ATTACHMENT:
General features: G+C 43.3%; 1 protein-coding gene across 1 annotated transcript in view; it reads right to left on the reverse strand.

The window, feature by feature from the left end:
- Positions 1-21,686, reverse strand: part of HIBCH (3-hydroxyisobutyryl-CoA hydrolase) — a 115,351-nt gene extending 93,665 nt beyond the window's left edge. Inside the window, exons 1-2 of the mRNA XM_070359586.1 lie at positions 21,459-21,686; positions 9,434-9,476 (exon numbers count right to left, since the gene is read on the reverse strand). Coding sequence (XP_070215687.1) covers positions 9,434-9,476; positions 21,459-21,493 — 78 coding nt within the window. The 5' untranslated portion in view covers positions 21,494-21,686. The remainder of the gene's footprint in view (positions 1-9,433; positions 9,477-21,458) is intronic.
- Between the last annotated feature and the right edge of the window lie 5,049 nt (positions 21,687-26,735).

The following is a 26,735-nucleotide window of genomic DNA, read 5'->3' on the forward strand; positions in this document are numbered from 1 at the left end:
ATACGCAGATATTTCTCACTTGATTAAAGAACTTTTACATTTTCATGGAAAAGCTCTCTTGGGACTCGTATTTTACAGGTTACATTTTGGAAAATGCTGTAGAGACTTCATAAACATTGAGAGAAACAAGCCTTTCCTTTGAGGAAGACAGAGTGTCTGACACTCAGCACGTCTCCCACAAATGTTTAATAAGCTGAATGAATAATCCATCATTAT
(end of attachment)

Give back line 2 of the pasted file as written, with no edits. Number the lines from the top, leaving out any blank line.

The window, feature by feature from the left end: